Mike Lansford's right foot was bare and blue, as if it had been dipped into a can of paint. He looked at it and then shrugged. "Broken blood vessels," he said. "They show when the temperature dips below 40 degrees."
Lansford is used to this sort of thing--his foot being subjected to assorted elements, that is. This week it was the cold, next week it could be a stubbed toe, a cleat mark to the arch. Shoeless and sockless, this is how Lansford earns his living for the Rams: kicking field goals and doing his best to keep the bluish, battered right foot from harm's way.
Monday night at Soldier Field, he escaped harm and discovered fame along the way. It came with four seconds remaining in the Rams' game against the Chicago Bears. As the wind whipped and whirled from nearby Lake Michigan and the Bears yelled and taunted from the nearby line of scrimmage, Lansford calmly delivered a 50-yard field goal that did nothing more than give the Rams a 20-17 victory.
"I'm a five-year guy now," he said. "I think that I can make the pressure kicks."
He has before. Remember New Orleans in 1983? With two seconds left to play against the Saints, Lansford kicked a 42-yarder that put the Rams into the playoffs and kept New Orleans out.
That was John Robinson's first year as the Ram coach. He had sent the barefoot Lansford onto the Superdome turf and then held his breath. Three seasons later, Robinson found himself doing the same thing.
Moments before the kick, Lansford had stood next to Robinson and offered an estimate.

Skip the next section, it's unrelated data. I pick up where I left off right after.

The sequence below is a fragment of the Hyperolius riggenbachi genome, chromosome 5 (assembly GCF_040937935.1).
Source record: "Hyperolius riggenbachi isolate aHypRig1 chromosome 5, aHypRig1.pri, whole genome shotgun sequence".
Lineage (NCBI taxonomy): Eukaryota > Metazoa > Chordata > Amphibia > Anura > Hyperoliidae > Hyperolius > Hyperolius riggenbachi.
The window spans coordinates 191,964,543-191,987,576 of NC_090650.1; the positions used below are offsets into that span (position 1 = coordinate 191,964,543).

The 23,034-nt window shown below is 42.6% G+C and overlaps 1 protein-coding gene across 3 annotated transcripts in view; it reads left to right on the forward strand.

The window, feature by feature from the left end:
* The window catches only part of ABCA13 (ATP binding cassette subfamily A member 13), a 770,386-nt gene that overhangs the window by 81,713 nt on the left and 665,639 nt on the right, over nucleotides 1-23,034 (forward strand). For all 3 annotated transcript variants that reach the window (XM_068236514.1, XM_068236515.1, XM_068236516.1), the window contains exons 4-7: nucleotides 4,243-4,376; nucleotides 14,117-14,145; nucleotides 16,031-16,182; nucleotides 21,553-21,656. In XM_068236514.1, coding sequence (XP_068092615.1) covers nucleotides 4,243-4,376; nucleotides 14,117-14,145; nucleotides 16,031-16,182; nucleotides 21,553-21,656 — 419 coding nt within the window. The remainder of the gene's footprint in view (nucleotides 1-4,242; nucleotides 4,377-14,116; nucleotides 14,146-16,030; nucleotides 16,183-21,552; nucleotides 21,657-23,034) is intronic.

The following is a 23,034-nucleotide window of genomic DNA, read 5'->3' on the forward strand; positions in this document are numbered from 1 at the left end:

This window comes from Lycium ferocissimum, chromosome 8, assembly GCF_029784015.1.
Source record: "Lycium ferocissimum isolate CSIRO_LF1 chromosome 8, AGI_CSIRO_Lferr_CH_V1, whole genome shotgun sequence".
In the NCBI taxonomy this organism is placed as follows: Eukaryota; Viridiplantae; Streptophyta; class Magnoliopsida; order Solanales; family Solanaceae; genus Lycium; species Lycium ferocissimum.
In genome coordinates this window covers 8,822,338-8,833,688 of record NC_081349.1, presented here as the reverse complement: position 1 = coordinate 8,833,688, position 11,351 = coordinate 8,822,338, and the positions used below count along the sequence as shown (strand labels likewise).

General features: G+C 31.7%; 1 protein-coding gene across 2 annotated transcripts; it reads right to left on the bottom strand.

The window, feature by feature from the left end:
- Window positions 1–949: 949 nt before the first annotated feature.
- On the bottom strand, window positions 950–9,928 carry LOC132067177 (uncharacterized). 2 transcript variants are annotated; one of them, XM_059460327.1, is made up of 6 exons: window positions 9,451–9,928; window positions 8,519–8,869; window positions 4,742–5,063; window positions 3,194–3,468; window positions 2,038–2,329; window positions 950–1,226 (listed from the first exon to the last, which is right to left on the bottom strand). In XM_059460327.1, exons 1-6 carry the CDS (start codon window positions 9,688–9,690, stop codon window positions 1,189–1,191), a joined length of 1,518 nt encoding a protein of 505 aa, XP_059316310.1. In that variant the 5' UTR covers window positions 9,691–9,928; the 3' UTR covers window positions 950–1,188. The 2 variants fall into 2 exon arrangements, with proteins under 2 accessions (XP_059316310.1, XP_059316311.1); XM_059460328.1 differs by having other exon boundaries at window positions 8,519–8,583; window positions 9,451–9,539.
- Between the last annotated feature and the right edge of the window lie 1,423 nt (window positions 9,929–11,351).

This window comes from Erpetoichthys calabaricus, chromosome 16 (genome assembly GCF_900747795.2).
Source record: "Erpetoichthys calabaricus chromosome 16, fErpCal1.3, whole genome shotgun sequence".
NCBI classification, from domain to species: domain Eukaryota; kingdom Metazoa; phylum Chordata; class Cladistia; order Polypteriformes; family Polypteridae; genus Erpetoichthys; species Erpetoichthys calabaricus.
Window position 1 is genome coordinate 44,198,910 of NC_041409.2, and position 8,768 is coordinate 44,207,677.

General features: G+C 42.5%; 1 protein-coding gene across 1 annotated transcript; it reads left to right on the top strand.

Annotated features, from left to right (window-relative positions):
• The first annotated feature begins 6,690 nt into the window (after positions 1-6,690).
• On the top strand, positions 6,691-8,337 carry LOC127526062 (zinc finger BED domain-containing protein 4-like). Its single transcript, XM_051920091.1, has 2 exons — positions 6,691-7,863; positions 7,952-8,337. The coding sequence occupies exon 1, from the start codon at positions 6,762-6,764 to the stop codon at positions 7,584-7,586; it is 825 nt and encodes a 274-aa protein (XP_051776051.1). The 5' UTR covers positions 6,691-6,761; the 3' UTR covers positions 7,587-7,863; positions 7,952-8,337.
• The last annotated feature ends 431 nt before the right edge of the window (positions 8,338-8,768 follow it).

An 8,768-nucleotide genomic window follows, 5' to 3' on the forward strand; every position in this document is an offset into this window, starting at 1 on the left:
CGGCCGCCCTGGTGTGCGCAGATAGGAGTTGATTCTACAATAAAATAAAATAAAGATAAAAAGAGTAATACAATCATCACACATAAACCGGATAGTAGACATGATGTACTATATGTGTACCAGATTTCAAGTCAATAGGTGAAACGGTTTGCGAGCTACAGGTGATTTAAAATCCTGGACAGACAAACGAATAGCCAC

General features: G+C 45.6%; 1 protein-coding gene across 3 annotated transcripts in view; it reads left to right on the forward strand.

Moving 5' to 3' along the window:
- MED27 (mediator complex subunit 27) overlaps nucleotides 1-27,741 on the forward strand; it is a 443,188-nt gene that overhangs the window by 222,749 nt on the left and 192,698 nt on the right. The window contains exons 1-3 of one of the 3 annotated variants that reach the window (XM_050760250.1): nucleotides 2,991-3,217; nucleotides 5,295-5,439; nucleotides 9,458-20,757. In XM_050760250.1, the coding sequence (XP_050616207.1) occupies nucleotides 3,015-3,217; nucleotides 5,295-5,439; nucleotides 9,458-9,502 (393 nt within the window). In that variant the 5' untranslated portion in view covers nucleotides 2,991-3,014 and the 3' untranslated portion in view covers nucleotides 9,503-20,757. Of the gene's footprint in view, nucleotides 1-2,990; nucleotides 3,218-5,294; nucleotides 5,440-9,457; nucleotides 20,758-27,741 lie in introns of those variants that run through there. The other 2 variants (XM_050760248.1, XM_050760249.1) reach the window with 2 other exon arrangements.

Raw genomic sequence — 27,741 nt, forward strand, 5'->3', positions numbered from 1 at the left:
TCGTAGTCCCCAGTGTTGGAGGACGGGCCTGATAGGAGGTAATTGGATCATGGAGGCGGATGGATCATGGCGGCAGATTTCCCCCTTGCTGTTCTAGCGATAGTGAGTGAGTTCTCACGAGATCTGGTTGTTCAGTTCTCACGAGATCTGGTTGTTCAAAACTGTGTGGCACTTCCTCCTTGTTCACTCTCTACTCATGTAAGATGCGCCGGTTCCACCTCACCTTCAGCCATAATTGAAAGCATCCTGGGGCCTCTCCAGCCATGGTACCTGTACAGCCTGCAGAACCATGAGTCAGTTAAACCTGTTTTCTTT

"Anything 57 yards and in is worth a shot," Lansford said.
And Robinson believed him.
"Yeah," Lansford said later, "but he looks at me always with wonder when I tell him that."
So off Lansford went. The wind was pushing at his back when he arrived on the field. His holder, quarterback Steve Dils, waited for Lansford to choose his mark on the left hash. Lansford picked the 40-yard-line, making it a 50-yard effort. "It was a longer kick," he said. "I purposely put it back to 50 yards because I thought it would look better on the stats."
Lansford had tried 11 field goals this season before that final kick. None of his attempts had reached the 50-yard limit and only twice in his career had he passed that mark (two 52-yarders). But Lansford said he was feeling strong Monday night. The cold was having no effect on his kicks. They were long and true. And the broken blood vessels? What broken blood vessels?
"I felt as good as I've ever felt," he said. "I did feel confident. I really felt that I was kicking the ball well. I love these big games. I love these hostile crowds. I think that makes me concentrate more.
"I said it in New Orleans before," he said. "I think (the pressure) makes me focus on my job, makes me concentrate more."
Lansford waited for the snap. Mike McDonald, a former fireman and assistant high school coach, sent the ball to Dils. Lansford moved forward and swept his foot toward the ball. Seconds later, the kick passed silently through the goal posts.
The crowd made little noise as the Ram bench began its celebration. A water bottle was tossed high into the air. Ram linebacker Mel Owens was already on his way to the locker room. Players hugged.
"At the time, I was very calm," he said. "But after looking at what happened, I'm starting to get the jitters now.
"I felt very confident," Lansford said. "When it came off my foot, I just wanted to watch it. It was one of my better kicks."
So it was and it went nicely with an earlier 26-yard field goal in the third period. But the 50-yarder is the one the Rams will remember.
"We just knew he'd put it over," LeRoy Irvin. "We just knew ."
And so did Lansford, who was half-sorry he didn't try for even more dramatics. "Maybe even 60 yards," he said.
Lansford returned to the locker room. He had stood beneath the stadium rafters and explained his evening's exploits--barefoot.